Tuesday, July 13, 2010
Bad, bad choices
All kinds of good, exciting, and fun kayak stuff is happening this month. Instruction, trips, and general good times on the water are happening in the heart of the northland summer. I have blog material galore, including a paddle trip I did around the six lake chain where our childhood cabin used to be. But instead today I get to write about a shooting outside a neighborhood bar in Northeast Minneapolis. My neighborhood bar.
Grumpys is my primary after work stop a night or two during the week. I know a number of the regulars, the bartenders, and the owner. Its a friendly spot with countless events and specials, including Hotdish Night, various musical acts, Vinyl Night, and most recently a benefit for Haitian relief. The vibe does change on late weekend nights however, and on the rare occasion I've stopped after a game or a show, I haven't recognized many patrons. Friday and Saturday nights are the only nights that the bar has a bouncer and that's not by coincidence. Last Saturday night at 1 am, a young man that had either been cut off or asked to leave the bar, went home, grabbed a butcher knife, and returned, after his mother urged him not to. According to media accounts, the 24 year old drove up on the curb, got out of the car, and attacked the bouncer with the knife. The bouncer tried to ward off the attack with a collapsible baton and then shot the man twice after he was cut on the hand. The bouncer, who had a valid carry permit, received stitches at the OR. He was questioned and released by police.
Reading the sparse accounts in the paper prompted me to jump on my bike after work and ride down to talk to the folks at the bar and get some more insight into what happened. Those sparse reports however, were more than enough information to prompt over 200 predominantly crackpot comments on the article describing the incident. They ranged from the 'he was a good boy/ban guns/jail the bouncer' to the 'the punk deserved it/arm everyone/send the riff raff back to where they came from' camps. Middle ground was very, very rare in this amazing regurgitation of comments and half baked opinions.
The bottom line is that this happened because of bad, very bad choices. In this situation, as in many potentially dangerous situations including kayaking, bad decisions and bad judgement tend to pile up, raising the stakes geometrically and more often than not ending badly. I don't want to debate the nuances of the event, parrot the liberal or conservative party line, or paint is as some morality play one way or the other. I just want to stress again that good decision making and cutting your losses when bad decisions are made, can prevent this sort of tragedy.
There are some interesting parallels between this event and the kayaker deaths over the past few years at the Meyers Beach sea caves. Neither kayaking or drinking are inherently dangerous activities but when the bad decisions begin to accumulate, the dangers increase geometrically. Venturing on to Lake Superior in rec boat with no spray skirt is shaky. Add cold water and shorts and a T shirt and the danger ratchets up. No method of getting back into the boat and a 25 knot wind and we are well into the danger zone. Paddle into nasty rebound waves along sheer cliffs and sea caves and chances are huge that bad things will happen. In two instances they did and fatalities occurred. In Saturday nights incident at Grumpys too much alcohol, with a combative attitude added in, was bad enough. Driving home in that state while intoxicated made the danger level worse, and grabbing a knife and returning to the bar to attack the bouncer escalated it into the almost certain disaster range. In both instances there were a number of points where disaster could have been easily averted simply by stopping but the mistakes, bad judgement, and poor decisions kept piling up until people wound up dead.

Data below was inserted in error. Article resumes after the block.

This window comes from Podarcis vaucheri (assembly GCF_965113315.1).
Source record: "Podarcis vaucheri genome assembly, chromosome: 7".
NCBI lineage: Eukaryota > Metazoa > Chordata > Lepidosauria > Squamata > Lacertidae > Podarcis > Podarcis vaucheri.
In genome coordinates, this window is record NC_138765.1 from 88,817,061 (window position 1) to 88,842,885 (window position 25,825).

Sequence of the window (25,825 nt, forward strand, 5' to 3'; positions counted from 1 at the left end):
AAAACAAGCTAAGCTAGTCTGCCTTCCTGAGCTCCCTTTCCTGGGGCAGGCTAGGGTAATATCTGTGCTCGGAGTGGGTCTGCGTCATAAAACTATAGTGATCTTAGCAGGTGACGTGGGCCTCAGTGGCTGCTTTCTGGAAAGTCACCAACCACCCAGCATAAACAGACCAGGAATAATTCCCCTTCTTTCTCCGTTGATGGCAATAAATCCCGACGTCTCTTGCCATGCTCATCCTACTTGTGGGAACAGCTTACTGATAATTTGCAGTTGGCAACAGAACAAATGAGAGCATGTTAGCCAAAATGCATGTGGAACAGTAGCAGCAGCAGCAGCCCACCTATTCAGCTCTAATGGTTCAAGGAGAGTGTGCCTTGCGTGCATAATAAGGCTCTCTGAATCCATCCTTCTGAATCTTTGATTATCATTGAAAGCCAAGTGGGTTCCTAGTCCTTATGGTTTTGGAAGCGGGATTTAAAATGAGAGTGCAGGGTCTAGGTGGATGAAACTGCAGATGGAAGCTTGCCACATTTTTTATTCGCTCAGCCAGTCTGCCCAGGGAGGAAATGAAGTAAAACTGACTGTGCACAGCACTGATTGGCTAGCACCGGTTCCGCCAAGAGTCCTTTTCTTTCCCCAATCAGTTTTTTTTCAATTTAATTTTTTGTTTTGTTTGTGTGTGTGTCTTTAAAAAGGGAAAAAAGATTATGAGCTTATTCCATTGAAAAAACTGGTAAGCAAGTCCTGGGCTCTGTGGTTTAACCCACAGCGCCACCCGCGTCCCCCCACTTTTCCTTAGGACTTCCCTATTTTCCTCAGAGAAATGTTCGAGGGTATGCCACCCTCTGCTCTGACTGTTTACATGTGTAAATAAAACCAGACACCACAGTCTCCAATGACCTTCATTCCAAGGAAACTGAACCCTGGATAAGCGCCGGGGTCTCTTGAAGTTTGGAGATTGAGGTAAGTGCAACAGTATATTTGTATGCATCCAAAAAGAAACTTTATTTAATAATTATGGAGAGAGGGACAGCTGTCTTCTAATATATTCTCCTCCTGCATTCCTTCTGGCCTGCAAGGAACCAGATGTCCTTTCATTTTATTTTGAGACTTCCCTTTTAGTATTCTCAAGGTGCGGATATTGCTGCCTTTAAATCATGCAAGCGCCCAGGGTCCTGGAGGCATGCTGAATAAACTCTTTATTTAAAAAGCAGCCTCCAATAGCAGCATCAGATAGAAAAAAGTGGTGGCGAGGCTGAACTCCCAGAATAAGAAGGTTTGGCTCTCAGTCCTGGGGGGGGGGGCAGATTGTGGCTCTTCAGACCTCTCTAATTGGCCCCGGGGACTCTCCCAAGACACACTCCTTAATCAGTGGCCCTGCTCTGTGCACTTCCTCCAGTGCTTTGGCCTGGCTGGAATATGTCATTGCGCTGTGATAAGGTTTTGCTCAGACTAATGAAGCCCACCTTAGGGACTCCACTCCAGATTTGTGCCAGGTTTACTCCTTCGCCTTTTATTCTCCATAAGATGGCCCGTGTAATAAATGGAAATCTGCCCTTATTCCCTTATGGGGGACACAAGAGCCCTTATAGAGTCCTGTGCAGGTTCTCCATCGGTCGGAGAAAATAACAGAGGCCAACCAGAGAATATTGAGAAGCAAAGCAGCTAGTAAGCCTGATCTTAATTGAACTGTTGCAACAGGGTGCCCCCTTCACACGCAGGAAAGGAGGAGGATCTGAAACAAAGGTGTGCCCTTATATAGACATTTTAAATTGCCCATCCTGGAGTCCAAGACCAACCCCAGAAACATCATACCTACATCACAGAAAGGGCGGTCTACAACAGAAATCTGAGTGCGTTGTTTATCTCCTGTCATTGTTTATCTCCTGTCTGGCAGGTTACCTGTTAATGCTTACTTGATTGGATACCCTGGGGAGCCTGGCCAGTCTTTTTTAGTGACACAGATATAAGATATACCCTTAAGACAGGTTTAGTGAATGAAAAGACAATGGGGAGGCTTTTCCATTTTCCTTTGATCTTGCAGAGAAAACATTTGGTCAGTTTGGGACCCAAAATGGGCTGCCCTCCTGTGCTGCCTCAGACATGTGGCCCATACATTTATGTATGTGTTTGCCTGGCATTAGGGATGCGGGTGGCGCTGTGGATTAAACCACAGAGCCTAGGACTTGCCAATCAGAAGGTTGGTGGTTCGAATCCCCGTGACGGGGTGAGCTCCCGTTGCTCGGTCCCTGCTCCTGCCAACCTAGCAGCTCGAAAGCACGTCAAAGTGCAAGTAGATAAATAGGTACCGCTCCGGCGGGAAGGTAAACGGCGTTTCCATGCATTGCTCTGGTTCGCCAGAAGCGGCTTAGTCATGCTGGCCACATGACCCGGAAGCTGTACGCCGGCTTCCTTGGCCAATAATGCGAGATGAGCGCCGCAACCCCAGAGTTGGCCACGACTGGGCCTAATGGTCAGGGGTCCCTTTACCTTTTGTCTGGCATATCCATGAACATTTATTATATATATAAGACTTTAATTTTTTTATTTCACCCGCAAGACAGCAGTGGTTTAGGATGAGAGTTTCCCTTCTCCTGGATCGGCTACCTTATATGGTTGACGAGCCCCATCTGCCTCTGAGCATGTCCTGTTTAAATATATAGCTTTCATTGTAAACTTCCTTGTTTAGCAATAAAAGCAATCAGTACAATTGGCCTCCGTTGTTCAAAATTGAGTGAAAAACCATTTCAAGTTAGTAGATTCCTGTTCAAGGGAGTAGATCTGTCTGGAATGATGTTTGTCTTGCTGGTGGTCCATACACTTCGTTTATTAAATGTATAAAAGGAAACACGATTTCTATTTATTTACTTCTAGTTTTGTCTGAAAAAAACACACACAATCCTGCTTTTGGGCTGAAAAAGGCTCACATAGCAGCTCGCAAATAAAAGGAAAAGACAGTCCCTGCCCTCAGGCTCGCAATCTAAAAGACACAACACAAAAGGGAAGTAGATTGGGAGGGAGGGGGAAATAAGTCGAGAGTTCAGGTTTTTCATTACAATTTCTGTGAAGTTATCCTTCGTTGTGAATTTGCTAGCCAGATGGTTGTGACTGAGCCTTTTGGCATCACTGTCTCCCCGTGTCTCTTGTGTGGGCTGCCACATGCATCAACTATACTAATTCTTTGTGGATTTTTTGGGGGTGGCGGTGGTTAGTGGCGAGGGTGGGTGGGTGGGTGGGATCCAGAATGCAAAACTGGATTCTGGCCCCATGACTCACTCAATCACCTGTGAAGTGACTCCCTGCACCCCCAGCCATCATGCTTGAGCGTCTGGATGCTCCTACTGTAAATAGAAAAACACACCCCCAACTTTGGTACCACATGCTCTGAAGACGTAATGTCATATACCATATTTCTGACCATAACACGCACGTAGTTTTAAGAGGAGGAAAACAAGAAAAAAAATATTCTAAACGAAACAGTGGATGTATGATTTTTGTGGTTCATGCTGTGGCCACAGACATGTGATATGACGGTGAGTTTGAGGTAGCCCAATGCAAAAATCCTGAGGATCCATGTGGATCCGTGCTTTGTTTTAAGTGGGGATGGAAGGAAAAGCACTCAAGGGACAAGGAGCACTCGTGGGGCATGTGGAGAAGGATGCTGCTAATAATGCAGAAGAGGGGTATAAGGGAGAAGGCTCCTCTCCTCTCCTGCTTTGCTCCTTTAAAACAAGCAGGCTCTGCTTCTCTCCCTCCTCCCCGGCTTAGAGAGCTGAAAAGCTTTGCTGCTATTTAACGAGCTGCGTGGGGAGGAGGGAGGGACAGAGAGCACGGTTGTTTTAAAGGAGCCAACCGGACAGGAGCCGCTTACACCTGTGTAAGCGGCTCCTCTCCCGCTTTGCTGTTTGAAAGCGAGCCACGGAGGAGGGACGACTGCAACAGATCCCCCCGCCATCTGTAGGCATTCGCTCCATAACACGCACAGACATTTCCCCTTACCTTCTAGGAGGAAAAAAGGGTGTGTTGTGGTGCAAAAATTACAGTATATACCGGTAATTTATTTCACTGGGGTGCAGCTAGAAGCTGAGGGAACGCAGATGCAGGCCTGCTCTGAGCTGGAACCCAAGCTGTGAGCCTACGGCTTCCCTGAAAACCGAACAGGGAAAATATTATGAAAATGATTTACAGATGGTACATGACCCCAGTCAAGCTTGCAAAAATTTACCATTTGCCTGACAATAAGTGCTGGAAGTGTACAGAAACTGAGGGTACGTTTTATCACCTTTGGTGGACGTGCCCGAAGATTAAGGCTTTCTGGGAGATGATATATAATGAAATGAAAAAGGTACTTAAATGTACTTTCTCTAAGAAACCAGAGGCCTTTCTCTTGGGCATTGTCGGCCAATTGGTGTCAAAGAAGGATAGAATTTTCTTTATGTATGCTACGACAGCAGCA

I hate to keep referring to "the bouncer" because I know the man, but names are being avoided for obvious reasons. He's a good guy, family man, veteran, and very active in the community. The first question from 1st LtO (my youngest son), a guy who has held a firearm in life and death situations, been a bouncer on New York City's lower east side, and is currently trained in the use of lethal force, was, "how is (the bouncer) doing?". On the other side of the equation, the assailant, according to some of the more lucid folks in the newspaper comment section, was a troubled but good guy who was trying to get his life back on track. He leaves a mom and dad, sisters and brothers, and friends trying to make sense out of that which makes no sense at all. There are no winners and losers although I will say that 'the bouncer' did his job and protected himself, the bar staff, and the bar patrons. That does not make it any less tough for anyone however.
Whether you're going out for a drink or a short paddle on Lake Calhoun in the city, take 10 seconds and think a bit about consequences. I encourage people where I work to become good pool players. Don't just sink that stripe ball next to the corner pocket, think things through a bit and see if you can't maybe set things up for more opportunity down the road. Since the beginning of this blog the masthead has read 'Good judgement comes from experience. Experience comes from bad judgement. Bad judgement can and does happen. By thinking, just a little bit, and taking an easy peek into the crystal ball, most trouble can be avoided. And for god sakes, when the bad crap and bad decisions start to pile up just step back, take a look at the situation, and then stop. Just stop. Lose the macho 'blindly plow ahead' attitude and stop. Everybody wins that way and no mature person will think any less of you because of it.